Defendant began seeing the victim romantically, but did not do so frequently until after he was divorced, and eventually married victim. Victim domestically abused/hit defendant wife on multiple occasions. He would randomly and without provocation beat and bang her head against wall, door, and cabinet surfaces. Defendant was treated in the hospital for the abuse on three occasions. On the final occasion victim came home drunk, held defendant by the throat and threatened to kill her. He then began banging her head against the floor and raped her. Afterward, defendant sat beside the bed and lit a cigarette. The victim stared at her with a glazed look and defendant picked up her gun and shot the victim.
Trial court refuses to allow expert testimony on battered woman syndrome. Defendant argues that battered woman syndrome impacts the defendant’s reasonable belief of an imminent threat.
“Fear alone never justifies one person to take the life of another. Such fear must have been induced by some overt act, gesture or word spoken by the deceased at the time the homicide occurred which would form a reasonable ground for the belief that the accused is about to suffer death or great bodily harm.”
For self-defense, the defendant must reasonably believe there to be an imminent threat.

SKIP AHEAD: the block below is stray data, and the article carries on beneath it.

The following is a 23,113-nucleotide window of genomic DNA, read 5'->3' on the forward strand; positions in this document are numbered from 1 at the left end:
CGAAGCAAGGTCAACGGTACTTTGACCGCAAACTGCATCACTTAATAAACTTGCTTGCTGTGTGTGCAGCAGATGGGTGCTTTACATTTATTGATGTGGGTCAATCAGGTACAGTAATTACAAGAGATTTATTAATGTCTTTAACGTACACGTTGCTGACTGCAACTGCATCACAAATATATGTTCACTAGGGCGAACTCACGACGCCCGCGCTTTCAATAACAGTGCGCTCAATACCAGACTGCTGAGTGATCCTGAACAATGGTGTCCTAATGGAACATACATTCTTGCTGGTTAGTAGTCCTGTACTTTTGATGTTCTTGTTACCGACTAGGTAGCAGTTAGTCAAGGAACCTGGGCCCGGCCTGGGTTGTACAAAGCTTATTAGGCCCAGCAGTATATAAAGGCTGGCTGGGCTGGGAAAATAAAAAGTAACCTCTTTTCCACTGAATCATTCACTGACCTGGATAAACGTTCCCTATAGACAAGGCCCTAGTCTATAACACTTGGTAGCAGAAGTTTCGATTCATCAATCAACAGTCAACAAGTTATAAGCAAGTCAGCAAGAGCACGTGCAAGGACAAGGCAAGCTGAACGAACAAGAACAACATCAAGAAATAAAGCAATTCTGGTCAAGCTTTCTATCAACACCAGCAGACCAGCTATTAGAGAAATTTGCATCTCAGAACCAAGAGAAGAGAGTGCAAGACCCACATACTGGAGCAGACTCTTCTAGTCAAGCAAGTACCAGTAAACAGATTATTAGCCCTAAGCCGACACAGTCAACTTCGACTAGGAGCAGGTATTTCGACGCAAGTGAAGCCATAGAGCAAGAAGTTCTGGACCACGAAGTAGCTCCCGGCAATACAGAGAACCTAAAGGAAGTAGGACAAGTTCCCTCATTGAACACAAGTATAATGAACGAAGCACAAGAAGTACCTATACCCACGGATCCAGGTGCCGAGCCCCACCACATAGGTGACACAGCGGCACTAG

Whether the defense of battered woman syndrome is admissible at trial.
Yes, decision reversed, new trial ordered. BWS is a sub-category of post-traumatic stress, which is recognized at common law. The testimony helps the jury understand why the defendant reasonably believed herself to be in imminent danger of seriously bodily injury or death. A symptom of BWS is “a greater sensitivity to danger which has come about because of the intimacy and history of the relationship.” Because defendant suffered from battered woman syndrome and has an acute awareness of when a beating is about to occur, she is highly sensitive to his behaviors which precede beating. Defendant, in the instant case, knew that her husband’s glazed look and drunkenness preceded a beating. A slight action which a normal, unfamiliar victim would not perceive as threatening is the sign of a certainty for a BWS defendant who has familiarized herself with the signs of imminent danger of serious bodily injury or death. This is a subjective standard relevant to BWS victims. “And so, the issue is not whether the danger was in fact imminent, but whether, given the circumstances as she perceived them, the defendant’s belief was reasonable that the danger was imminent.”
The court is correct to allow the syndrome as being presented to the jury, but goes too far in amending the self-defense jury instruction given in all cases as to be wholly subjective.
The present facts do not justify an implementation of BWS as a defense. Moreover, the court is adopting a gender-specific defense.
States that have a wholly objective standards allow the BWS defense regardless of its subjective nature. The BWS defense is entirely subjective.